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Technical Section

This section contains the MSDS sheets, Analysis sheets and more.  Plus information about our products and the cosmetic world.

CPNP - what you need to know

Monday, 2 January 2017 11:30

CPNP - the Cosmetic Products Notification Portal

If you are manufacturing and or importing your own cosmetic products it is now your responsibility to register then under the CPNP, effective from July 2013 under the European Cosmetics Regulation 1223/2009.  This is a European wide portal so you will only have to register your products once and it must be done premarket.

The aim is that all products will be centrally registered with the details of the ingredients, formulations and packaging information so that in the event of any poisoning or medical incidents involving a certain product, then the information about what it contains will be available Europe wide.  It's all about the safety of the product.

You will firstly need to register with a username and password at the CPNP portal, then register your company and then link the two.  Finally, add your products in.

The Official User Guide can be found here.

A more readable guide can be found here courtesy of Cosmetic Safety Assessments - all credit to Scott Grainger for this.


GMP - what's it all about?

Monday, 2 January 2017 11:22

GMP or Good Manufacturing Practices - what does it mean?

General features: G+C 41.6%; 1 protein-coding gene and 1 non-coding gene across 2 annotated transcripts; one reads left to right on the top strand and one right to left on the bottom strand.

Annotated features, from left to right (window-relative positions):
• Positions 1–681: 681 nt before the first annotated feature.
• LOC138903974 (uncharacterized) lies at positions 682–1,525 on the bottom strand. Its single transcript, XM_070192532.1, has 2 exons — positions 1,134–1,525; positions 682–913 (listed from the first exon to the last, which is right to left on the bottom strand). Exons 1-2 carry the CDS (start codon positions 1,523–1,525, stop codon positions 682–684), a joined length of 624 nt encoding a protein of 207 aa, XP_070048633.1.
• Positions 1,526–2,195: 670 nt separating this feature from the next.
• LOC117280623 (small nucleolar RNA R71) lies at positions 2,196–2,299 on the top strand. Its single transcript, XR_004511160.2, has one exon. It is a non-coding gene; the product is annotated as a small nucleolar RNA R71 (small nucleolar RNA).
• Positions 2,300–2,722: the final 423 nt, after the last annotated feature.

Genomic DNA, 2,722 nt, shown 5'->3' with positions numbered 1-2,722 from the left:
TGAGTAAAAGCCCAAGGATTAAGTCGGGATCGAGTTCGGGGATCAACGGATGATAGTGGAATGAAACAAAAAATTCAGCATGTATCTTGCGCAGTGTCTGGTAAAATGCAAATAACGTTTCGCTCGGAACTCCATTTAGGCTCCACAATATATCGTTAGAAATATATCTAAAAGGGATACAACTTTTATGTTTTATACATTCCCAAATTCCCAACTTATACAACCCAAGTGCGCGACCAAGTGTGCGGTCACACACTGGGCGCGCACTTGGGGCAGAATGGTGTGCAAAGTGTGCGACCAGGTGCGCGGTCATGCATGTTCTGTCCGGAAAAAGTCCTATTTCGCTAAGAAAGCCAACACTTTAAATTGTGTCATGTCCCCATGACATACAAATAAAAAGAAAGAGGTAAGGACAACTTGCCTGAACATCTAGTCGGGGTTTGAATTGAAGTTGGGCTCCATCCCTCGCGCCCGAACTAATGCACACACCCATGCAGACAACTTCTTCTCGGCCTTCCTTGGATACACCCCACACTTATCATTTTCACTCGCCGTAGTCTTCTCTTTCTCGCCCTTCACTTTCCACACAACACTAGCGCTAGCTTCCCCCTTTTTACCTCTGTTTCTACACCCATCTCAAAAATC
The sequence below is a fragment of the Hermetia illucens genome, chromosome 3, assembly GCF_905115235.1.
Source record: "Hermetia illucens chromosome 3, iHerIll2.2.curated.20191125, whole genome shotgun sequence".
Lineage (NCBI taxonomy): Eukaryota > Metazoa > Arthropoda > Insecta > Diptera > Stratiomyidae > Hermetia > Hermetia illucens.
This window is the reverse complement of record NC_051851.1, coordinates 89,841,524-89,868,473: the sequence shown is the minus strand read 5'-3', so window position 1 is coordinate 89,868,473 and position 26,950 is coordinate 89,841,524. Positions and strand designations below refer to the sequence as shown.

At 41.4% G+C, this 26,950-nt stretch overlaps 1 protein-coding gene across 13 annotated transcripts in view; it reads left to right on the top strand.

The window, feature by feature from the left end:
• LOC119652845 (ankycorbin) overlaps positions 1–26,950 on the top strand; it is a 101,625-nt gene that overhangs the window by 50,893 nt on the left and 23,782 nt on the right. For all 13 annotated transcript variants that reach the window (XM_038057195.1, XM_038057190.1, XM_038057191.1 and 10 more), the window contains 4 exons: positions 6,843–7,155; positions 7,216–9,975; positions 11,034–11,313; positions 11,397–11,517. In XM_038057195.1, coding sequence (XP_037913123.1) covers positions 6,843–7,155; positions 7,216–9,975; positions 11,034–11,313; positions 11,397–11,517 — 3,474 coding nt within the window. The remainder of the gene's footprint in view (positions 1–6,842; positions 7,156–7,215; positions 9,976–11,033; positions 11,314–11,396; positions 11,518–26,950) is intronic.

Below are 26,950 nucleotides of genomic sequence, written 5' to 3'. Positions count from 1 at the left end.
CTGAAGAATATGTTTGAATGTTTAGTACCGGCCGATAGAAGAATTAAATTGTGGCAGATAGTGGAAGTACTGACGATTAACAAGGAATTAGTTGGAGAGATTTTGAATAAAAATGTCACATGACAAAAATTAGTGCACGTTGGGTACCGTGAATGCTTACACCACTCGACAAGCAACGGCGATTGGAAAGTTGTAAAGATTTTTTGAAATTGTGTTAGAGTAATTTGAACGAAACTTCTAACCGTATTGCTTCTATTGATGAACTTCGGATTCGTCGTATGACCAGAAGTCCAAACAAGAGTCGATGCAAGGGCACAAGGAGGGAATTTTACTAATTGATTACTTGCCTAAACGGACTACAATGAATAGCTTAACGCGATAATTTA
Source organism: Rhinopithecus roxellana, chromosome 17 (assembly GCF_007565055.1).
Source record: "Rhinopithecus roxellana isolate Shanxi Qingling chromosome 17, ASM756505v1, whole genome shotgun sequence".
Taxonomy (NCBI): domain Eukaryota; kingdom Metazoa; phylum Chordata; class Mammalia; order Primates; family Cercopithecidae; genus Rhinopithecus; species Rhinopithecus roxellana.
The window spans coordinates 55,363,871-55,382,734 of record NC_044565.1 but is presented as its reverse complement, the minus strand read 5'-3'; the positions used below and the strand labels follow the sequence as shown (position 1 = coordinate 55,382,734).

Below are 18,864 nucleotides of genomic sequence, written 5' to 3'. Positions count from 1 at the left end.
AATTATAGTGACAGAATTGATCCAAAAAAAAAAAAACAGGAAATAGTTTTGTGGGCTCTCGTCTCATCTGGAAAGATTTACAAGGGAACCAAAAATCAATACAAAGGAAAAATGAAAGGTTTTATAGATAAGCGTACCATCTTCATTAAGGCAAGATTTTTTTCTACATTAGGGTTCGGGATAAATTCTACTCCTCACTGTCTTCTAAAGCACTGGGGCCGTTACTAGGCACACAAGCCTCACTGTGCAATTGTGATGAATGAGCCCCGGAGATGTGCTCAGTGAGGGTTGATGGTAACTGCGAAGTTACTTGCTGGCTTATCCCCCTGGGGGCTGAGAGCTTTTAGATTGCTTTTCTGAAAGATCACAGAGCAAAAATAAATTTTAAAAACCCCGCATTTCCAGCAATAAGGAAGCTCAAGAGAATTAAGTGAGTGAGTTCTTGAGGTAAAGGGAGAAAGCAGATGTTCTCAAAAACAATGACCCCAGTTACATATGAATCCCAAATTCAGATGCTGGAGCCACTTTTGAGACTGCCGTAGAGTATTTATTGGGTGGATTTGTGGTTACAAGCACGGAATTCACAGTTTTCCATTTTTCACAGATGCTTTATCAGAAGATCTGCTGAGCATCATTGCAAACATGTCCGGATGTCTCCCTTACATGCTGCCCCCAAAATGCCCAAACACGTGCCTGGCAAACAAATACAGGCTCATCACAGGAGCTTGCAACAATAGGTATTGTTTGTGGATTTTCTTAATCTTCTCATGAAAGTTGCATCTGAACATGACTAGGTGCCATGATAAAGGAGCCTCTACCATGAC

As of July 2013 and the EC Regulation 1223/2009 it is now mandatory that all cosmetics are produced with GMP (page 2 section 16).

This makes good sense for everyone as it means safe products, consistent products and so it's good business all round.

So what are the points that need to be covered?  Is it just a case of working in a clean room?  Most of the points are obvious and you probably do them anyway.  But by documenting and recording everything below you will get into the habit of GMP without even thinking about it.  We've highlighted the main topics and given you some pointers as to what you should be doing when compiling your GMP procedures and keeping your records.


  • Who will make the products.
  • how will they recognise the ingredients.
  • have they been trained on what to do.


  • are you working in a clean area.
  • is it in a good state of repair.
  • are you able to prevent the risk of cross contamination.


  • is the equipment easy to clean.
  • is it suitable for purpose.

Raw Materials & Packaging

  • where do you store the raw materials.
  • how do you rotate the stock.
  • how are the raw materials stored.


  • how do you make the product.
  • what order are the ingredients added in - does this matter?
  • are there any temperature controls needed

Finished Products

  • what should the finished product look like.
  • does it meet the defined acceptance criteria.
  • is it consistent.

Quality Control

  • Is there a procedure in place for quality control.
  • what happens when things go wrong.
  • what happens if the incorrect ingredient is added.

Treatment of Products out of Specification

  • what do you do when something goes wrong.
  • have you changed supplier or ingredient.
  • any changes should be controlled and documented.


  • what is your process for handling the waste.
  • do you follow local guidelines.

Outsourcing and Sub Contracting